HOME  |  NEWS  |  BLOGS  |  MESSAGES  |  FEATURES  |  VIDEOS  |  WEBINARS  |  INDUSTRIES  |  FOCUS ON FUNDAMENTALS
  |  REGISTER  |  LOGIN  |  HELP
Blogs
Engineering Materials

Software Will (Help) Make 3D Printing Metals in Space a Reality

NO RATINGS
View Comments: Newest First|Oldest First|Threaded View
Page 1/2  >  >>
Ann R. Thryft
User Rank
Blogger
Re: Nice to see the collaboration
Ann R. Thryft   2/3/2014 1:43:15 PM
NO RATINGS
Glad you found it valuable shehan. And thanks for the Loughborough U video. We've touched on 3D printing buildings and 3D printing with concrete a few times in DN, such as the D-Shape
http://www.designnews.com/author.asp?section_id=1394&doc_id=261796
but I wasn't aware of LU's work. Most of ours have been about technologies aimed at building structures in space, like this one:
http://www.designnews.com/author.asp?section_id=1392&doc_id=267732

William K.
User Rank
Platinum
Re: Only a few limitations
William K.   1/31/2014 3:19:49 PM
NO RATINGS
As for where the power comes from, either we bring it along or capture it on site. The challenge being that it takes a fair amount of power to heat metal enough to bond into a monolithic mass. And of course the lack of gravity makes powders harder to handle. Perhaps adding a fluidic binder to the metal powder would be the solution. It could also serve as a flux to assist the bonding process.

shehan
User Rank
Gold
Re: Only a few limitations
shehan   1/31/2014 1:48:36 PM
NO RATINGS
@William – yes powering the system is a great challenge, I was wondering if we could use solar energy to power up the printer, just like the satellites. 

shehan
User Rank
Gold
Re: Printing in Space
shehan   1/31/2014 1:36:01 PM
NO RATINGS
@Elizabeth – the printing environment on space is definitely delicate and challenging. Protecting the 3D printer itself is a difficult task.

shehan
User Rank
Gold
Re: Printing in Space
shehan   1/31/2014 1:34:13 PM
NO RATINGS
@Greg – the main additional constraint is the gravitational pull, in space I can't just think of printing a 3D object. 

shehan
User Rank
Gold
Re: Nice to see the collaboration
shehan   1/31/2014 1:30:54 PM
NO RATINGS
Today you could even create a house using a 3D printer in just 24hours. How impressive is that.

 Take a look at this video >> http://www.youtube.com/watch?v=EfbhdZKPHro

shehan
User Rank
Gold
Re: Nice to see the collaboration
shehan   1/31/2014 1:28:38 PM
NO RATINGS
@Ann – thanks for sharing the great post, first we created 3D models that were slam in size. Now we are talking about creating 3D objects on space. 

Ann R. Thryft
User Rank
Blogger
Re: Only a few limitations
Ann R. Thryft   1/31/2014 12:30:37 PM
NO RATINGS
William's got a point. Even though I like to say that technology problems can be solved with enough dollars and brains thrown at them, I know that's not always the case. Especially not when the laws of physics are the technology barrier.
OTOH, the semiconductor industry has been truly innovative in finding ways to cope with those laws, again and again, over several decades, coming up with all kinds of new materials and processes along the way.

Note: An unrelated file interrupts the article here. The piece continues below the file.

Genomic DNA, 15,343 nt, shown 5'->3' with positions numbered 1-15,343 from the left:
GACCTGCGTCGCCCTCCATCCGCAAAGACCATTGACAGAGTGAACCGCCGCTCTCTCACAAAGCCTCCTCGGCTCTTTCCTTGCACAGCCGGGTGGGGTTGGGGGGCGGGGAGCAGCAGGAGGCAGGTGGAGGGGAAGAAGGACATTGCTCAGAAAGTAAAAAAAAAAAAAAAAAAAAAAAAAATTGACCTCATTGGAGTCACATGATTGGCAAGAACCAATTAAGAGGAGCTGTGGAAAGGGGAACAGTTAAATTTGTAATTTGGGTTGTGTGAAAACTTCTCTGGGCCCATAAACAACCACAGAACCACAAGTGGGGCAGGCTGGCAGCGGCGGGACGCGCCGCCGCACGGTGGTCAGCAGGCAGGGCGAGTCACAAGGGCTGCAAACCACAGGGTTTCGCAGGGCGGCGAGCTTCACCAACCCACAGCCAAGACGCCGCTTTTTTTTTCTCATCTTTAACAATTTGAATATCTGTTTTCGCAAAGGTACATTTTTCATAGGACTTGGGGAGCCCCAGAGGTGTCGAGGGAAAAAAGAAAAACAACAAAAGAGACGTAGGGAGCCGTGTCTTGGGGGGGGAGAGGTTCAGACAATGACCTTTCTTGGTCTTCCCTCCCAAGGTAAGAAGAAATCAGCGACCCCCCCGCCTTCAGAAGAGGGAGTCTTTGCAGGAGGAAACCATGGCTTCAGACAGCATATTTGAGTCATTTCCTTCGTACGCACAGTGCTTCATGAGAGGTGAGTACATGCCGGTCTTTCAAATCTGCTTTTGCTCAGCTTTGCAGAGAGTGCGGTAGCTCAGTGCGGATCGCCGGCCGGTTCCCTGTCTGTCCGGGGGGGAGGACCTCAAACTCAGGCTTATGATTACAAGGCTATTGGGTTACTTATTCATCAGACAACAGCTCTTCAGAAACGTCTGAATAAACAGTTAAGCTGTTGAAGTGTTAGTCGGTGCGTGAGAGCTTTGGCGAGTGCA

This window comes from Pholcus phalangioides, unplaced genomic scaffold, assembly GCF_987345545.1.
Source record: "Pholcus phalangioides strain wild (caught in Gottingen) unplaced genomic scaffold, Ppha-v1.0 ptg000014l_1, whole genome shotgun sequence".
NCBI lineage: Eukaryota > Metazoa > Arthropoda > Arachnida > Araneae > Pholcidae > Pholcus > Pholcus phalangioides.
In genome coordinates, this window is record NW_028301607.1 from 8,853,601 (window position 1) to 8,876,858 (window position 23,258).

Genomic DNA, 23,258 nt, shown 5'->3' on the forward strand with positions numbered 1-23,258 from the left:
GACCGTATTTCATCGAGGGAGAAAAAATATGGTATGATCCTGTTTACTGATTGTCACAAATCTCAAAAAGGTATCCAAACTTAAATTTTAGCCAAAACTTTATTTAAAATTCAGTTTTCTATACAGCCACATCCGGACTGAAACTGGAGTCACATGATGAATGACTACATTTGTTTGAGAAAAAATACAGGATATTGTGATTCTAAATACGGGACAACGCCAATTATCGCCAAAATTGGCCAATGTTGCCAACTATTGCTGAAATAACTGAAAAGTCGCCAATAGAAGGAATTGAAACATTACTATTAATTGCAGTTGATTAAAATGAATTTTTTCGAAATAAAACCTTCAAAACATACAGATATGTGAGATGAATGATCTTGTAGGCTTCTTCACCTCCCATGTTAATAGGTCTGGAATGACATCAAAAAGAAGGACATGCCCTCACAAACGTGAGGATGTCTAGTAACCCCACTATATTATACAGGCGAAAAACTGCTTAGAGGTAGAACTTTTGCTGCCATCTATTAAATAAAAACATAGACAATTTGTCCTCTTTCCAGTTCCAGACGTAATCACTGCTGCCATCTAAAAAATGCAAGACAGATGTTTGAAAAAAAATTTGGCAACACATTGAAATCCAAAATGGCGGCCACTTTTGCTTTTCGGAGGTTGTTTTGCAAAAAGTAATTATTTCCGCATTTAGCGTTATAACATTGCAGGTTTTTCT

OTOOH, they've had more money than other industries. Way, way more.



William K.
User Rank
Platinum
Re: Only a few limitations
William K.   1/30/2014 10:16:56 AM
NO RATINGS
It may happen that the challenges can be overcome, but those pesky laws of physics seem to be non-negotiable.

Elizabeth M
User Rank
Blogger
Re: Only a few limitations
Elizabeth M   1/29/2014 8:26:21 PM
NO RATINGS
You make some interesting points here, William K. I am sure through innovative collaboration these challenges can be overcome.

Page 1/2  >  >>
Partner Zone
More Blogs from Engineering Materials
Lots of people who write about robots say they give us jobs, instead of taking them away from humans. Based on the evidence in some recent studies, I'm not so sure.
A self-propelled robot developed by a team of researchers headed by MIT promises to detect leaks quickly and accurately in gas pipelines, eliminating the likelihood of dangerous explosions. The robot may also be useful in water and petroleum pipe leak detection.
Aerojet Rocketdyne has built and successfully hot-fire tested an entire 3D-printed rocket engine. In other news, NASA's 3D-printed rocket engine injectors survived tests generating a record 20,000 pounds of thrust. Some performed equally well or better than welded parts.
Purdue researchers have used a commercial sewing machine to quickly create stretchable electronics from conventional thin wire and a silicone elastomer used for making special-effect movie masks.
Researchers at MIT's d'Arbeloff Laboratory are developing shoulder- and hip-mounted robotic arms to help workers in aircraft manufacturing perform difficult or complex assembly tasks that would normally require two people.
Design News Webinar Series
7/23/2014 11:00 a.m. California / 2:00 p.m. New York
7/17/2014 11:00 a.m. California / 2:00 p.m. New York
6/25/2014 11:00 a.m. California / 2:00 p.m. New York
5/13/2014 10:00 a.m. California / 1:00 p.m. New York / 6:00 p.m. London
Quick Poll
The Continuing Education Center offers engineers an entirely new way to get the education they need to formulate next-generation solutions.
Jul 21 - 25, Design Products With Bluetooth Low Energy
SEMESTERS: 1  |  2  |  3  |  4  |  5  |  6


Focus on Fundamentals consists of 45-minute on-line classes that cover a host of technologies. You learn without leaving the comfort of your desk. All classes are taught by subject-matter experts and all are archived. So if you can't attend live, attend at your convenience.
Next Class: August 12 - 14
Sponsored by igus
Learn More   |   Login   |   Archived Classes
Twitter Feed
Design News Twitter Feed
Like Us on Facebook

Sponsored Content

Technology Marketplace

Copyright © 2014 UBM Canon, A UBM company, All rights reserved. Privacy Policy | Terms of Service